In “Media Maker,” student generation of topics and writing is at the center. There is no “content” in the course other than what the students bring. They are asked to ask questions, and then answer them in their blogs and 20-time projects. All of what students create in the course is driven by their own interests. Thus, they are “researching” all the time—through listening to podcasts, reading others blogs, newspapers, articles, following You-tubers.

Another important part of this, and one that I don’t think we do a good job at, is modeling our own curiosity, learning and research. Teachers need to show their students how they authentically learn.

  • how we have students learn about and develop primary and secondary sources?

I think we do a lot of damage with students when all we focus on is primary and secondary and tertiary.  These distinctions are only somewhat helpful to students when we are trying to get them to think about collecting information. Another damage we do is when we get students to think about sources as objects—when a teacher says I want you to collect 5 sources—an article, a website, a newspaper source—we’re having students think about information only in terms of where the information resides.

We need to get kids to think about sources as PEOPLE. Who is giving us this information? What is the person’s bias or perspective? Who does this person work for? What platform is this person publishing on? Who asked this person to create?

Additionally, we need to get students to think about sources not as primary or secondary or article or database, but in terms of their functionality. How is this source being used? How can I or how should I use this source? What about this source must be included or discarded from my work?

Tomorrow Jamie will be talking to all English 103 classes about his recent encounter with Channel 13. We want our students, who are currently working with evaluation of sources and thinking about fake news, to see what happened between what information he had and how it was portrayed. Their story changed the reality of the situation—they created something that is different from what is actually.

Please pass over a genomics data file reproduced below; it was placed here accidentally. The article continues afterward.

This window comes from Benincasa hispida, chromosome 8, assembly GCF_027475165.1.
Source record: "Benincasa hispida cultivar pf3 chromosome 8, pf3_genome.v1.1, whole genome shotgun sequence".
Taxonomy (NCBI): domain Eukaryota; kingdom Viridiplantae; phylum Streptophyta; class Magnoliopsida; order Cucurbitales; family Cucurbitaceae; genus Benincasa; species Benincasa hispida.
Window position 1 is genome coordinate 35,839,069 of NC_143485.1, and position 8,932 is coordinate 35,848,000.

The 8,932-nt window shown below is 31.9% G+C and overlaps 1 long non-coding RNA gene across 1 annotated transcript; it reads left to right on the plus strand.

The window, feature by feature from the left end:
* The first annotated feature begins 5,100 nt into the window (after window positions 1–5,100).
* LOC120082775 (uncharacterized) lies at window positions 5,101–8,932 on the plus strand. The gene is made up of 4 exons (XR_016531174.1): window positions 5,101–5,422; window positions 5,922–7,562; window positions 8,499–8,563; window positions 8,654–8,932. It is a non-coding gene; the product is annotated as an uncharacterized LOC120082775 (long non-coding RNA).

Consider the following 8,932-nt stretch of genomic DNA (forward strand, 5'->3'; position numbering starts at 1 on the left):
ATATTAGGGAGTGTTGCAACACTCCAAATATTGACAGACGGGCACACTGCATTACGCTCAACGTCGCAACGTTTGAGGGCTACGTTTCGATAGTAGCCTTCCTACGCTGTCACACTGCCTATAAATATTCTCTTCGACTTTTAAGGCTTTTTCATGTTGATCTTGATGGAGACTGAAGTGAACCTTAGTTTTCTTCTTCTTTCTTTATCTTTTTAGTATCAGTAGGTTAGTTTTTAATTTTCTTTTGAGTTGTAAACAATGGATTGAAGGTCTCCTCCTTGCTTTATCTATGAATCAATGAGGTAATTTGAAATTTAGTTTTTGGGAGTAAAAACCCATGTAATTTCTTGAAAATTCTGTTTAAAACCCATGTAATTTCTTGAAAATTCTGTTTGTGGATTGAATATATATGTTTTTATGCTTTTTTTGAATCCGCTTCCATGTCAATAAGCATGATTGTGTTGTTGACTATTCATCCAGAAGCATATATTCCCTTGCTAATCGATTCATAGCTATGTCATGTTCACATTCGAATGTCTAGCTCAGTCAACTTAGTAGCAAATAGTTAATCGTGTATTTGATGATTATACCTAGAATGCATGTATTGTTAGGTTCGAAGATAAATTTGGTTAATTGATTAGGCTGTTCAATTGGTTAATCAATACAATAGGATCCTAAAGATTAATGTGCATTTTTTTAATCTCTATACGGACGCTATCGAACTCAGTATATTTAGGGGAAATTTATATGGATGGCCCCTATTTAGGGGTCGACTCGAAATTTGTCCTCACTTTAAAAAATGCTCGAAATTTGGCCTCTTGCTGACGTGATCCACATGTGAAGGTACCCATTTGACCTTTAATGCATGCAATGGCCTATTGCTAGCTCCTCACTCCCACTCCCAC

• what we require in the way of “papers” and where those fall on the developmental scale?

Certainly, for many of our students, the academic essay is an important document to learn how to produce. However, we do a disservice to students when all we ask them to produce is a “paper.” When was the last time you wrote an “academic essay” or a paper. Your writing for Gradudates of Distinction, the article you are producing for the digest move outside of the boundaries of this genre. The pieces that Jeanie writes for the first day of school, the BOE presentations that Matt or Jamie create, the emails that come from Jamie—none of these are academic essays or papers. Many of our students are going to need to write leaving CA, and they’ll make arguments—in editorials, presentations, cover letters, blogs…when we think about the product of research only as a “paper” we’re doing damage.